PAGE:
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Five talking points from Spurs’ 2-1 loss to Juventus in the Champions League

PUBLISHED: 22:15 07 March 2018

Tottenham Hotspur's Heung-min Son (right) battles with Juventus' Giorgio Chiellini (left) and Blaise Matuidi during the Champions League last-16, second leg at Wembley Stadium (pic: John Walton/PA Images).

Tottenham Hotspur's Heung-min Son (right) battles with Juventus' Giorgio Chiellini (left) and Blaise Matuidi during the Champions League last-16, second leg at Wembley Stadium (pic: John Walton/PA Images).

PA Wire/PA Images

Ben Pearce reflects on Tottenham Hotspur’s Champions League exit to Juventus at Wembley Stadium

Juventus' Paulo Dybala scores his side's second goal against Tottenham Hotspur during Champions League last-16, second leg at Wembley Stadium (pic: Nick Potts/PA Images). Juventus' Paulo Dybala scores his side's second goal against Tottenham Hotspur during Champions League last-16, second leg at Wembley Stadium (pic: Nick Potts/PA Images).

Tottenham are out of the Champions League after losing the second leg of their last-16 tie 2-1 against Juventus at Wembley.

Spurs had a marginal advantage at the start of this home leg, having scored two away goals in a 2-2 draw in Turin, and they went 3-2 up on aggregate this evening thanks to Heung-Min Son.

However, Gonzalo Higuain and Paulo Dybala struck two quickfire goals in the second half to turn the contest on its head and secure Juventus’ place in the quarter-finals.

Here are five talking points from Wembley:

1. Son justifies his selection with opening goal

Son or Erik Lamela? That was the big call before the match, and Mauricio Pochettino opted for Son.

It was the positive option, the aggressive choice, befitting the Argentinian’s approach to this whole Champions League campaign – and it paid off again.

Son caused Juventus problems from the start with his pace through the left channel. The South Korean forced an early save from Gianluigi Buffon and then saw a header repelled, frustrating his marker Andrea Barzagli so much that the Italian trod nastily on his leg midway through the first half.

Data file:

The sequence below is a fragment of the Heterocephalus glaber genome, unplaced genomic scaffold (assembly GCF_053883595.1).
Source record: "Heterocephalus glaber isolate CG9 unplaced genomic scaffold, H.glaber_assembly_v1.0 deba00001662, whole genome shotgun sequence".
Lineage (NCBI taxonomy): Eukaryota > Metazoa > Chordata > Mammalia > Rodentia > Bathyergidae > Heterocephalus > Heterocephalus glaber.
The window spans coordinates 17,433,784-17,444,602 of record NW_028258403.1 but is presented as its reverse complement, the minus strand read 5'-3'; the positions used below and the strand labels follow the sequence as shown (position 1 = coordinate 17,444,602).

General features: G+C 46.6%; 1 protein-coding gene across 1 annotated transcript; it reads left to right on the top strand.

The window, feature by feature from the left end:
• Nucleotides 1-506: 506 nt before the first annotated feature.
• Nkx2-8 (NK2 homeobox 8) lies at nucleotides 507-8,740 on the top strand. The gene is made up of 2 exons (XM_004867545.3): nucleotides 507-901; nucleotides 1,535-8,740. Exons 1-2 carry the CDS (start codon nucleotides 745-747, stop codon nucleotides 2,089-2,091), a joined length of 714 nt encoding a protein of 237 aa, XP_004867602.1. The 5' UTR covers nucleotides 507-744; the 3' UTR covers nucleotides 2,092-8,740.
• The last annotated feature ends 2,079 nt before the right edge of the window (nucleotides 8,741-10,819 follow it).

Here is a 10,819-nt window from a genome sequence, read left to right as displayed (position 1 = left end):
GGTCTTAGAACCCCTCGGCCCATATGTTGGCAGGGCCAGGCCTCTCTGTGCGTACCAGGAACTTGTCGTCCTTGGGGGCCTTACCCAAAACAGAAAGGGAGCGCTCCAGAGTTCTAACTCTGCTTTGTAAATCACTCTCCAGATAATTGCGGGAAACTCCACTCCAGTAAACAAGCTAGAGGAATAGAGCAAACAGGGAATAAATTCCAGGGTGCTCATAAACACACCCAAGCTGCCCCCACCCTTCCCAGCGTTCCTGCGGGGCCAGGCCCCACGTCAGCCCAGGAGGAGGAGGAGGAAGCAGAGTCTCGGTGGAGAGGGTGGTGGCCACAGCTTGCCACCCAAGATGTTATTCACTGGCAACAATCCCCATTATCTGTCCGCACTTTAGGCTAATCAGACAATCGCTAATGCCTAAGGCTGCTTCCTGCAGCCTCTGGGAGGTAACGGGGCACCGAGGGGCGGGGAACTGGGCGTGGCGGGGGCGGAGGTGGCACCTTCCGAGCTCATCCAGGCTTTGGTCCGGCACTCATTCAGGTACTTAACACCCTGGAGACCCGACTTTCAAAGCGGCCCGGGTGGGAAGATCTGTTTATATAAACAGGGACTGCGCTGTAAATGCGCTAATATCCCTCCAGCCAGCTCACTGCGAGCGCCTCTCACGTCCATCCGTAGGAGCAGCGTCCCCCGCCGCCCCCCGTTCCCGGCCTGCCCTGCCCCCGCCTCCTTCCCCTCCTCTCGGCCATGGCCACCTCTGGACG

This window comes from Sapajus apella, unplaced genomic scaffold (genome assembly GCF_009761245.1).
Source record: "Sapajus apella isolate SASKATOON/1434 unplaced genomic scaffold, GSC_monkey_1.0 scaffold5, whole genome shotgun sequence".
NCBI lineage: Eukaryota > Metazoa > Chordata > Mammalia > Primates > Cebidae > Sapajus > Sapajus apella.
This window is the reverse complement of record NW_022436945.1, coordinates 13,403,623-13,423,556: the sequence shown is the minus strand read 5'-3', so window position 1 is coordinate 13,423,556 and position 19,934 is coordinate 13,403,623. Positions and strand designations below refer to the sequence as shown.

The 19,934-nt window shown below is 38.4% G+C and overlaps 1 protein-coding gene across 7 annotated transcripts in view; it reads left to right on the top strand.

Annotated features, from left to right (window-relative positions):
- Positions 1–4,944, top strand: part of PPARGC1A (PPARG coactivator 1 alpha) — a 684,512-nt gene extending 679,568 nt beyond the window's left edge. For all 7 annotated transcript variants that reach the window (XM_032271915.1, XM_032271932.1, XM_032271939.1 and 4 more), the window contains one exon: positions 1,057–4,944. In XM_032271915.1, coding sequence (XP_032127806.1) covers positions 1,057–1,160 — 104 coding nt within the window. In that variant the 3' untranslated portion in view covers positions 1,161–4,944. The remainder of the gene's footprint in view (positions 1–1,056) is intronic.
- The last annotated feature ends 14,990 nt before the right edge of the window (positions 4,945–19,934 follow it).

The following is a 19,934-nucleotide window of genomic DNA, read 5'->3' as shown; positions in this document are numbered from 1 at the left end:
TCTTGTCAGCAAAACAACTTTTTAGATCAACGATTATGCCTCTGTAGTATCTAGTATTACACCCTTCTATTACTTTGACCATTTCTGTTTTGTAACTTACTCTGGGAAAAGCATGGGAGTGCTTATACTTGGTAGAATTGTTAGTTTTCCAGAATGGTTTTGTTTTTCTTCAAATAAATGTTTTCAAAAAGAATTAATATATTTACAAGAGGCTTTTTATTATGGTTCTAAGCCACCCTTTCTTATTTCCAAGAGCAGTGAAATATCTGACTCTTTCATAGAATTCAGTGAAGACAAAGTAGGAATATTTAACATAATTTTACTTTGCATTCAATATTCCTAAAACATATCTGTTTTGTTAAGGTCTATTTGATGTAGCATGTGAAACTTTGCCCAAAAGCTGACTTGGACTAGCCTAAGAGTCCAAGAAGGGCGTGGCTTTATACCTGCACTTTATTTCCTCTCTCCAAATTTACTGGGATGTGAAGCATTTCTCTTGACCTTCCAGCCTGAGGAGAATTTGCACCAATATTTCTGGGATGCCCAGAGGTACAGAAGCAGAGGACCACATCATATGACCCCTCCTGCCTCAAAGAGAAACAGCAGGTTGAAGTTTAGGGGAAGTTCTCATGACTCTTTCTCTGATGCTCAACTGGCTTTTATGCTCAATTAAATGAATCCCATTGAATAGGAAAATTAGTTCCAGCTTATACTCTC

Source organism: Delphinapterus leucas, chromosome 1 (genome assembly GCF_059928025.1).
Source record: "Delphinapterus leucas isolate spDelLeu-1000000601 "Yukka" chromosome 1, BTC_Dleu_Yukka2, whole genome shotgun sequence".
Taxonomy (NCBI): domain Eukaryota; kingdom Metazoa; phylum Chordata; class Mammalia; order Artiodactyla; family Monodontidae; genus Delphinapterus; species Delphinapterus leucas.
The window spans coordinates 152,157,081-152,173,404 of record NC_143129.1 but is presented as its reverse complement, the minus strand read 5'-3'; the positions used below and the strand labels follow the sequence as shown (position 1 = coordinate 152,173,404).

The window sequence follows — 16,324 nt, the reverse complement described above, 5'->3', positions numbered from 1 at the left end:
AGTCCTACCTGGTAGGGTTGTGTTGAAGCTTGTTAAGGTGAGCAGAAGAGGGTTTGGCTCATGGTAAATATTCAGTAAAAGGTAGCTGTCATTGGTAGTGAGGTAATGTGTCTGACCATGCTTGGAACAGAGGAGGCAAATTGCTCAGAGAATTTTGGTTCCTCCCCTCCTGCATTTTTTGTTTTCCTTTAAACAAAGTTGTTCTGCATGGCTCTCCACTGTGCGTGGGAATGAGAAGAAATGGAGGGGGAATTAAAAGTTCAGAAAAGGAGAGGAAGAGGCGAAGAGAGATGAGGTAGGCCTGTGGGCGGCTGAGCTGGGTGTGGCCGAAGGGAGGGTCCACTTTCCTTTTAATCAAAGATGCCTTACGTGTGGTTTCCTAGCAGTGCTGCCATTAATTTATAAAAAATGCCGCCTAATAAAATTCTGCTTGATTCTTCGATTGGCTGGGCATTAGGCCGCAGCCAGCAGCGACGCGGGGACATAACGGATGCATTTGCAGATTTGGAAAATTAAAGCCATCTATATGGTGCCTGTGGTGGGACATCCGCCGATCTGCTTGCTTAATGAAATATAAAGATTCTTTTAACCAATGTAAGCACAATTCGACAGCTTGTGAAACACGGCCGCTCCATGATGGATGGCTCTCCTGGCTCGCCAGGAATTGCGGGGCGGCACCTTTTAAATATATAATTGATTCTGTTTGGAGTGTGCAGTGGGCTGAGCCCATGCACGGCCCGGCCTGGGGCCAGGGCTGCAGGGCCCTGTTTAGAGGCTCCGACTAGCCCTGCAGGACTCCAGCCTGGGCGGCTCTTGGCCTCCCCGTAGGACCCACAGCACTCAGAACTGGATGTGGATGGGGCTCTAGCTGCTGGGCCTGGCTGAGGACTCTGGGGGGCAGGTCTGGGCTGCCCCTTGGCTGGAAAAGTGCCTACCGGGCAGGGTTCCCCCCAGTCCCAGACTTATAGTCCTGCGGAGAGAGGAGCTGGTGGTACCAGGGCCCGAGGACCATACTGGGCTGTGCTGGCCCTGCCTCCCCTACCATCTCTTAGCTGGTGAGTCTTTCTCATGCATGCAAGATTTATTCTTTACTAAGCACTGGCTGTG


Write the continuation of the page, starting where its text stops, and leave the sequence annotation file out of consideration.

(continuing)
Tottenham Hotspur's Heung-min Son scores his side's first goal of the game against Juventus during the Champions League last-16, second leg at Wembley Stadium (pic: Nick Potts/PA Images). Tottenham Hotspur's Heung-min Son scores his side's first goal of the game against Juventus during the Champions League last-16, second leg at Wembley Stadium (pic: Nick Potts/PA Images).

The use of the dark arts did not stop Son though. He was soon running through on goal again after an excellent first-time pass from Ben Davies and, although he shot wastefully wide on this occasion, he scored soon after.

When Dele Alli was denied by a last-ditch tackle inside the box, Kieran Trippier pounced on the loose ball and sent a low cross to the far post.

It was an ugly finish from Son – very nearly another horrible miss – as he swung and missed. But the ball hit his standing foot and dropped between Giorgio Chiellini and Buffon into the net.

It may not have been the strike of the season but it was a big moment, and it maintained Son’s remarkable record at Wembley.

He has now been involved in 22 goals in his 23 appearances at the national stadium this season (14 goals and eight assists) – more than any other Spurs player.

Son was nearly the hero in the final 10 minutes too as his low, curling shot bounced inches wide of the bottom left corner.

2. Davinson Sanchez has a mixed display in Toby Alderweireld’s absence

Spurs had a couple of nervy moments at the back in the first half, especially when Jan Vertonghen made an ill-advised sliding tackle on Douglas Costa in Spurs’ box at 0-0, clipping the Brazilian’s heel.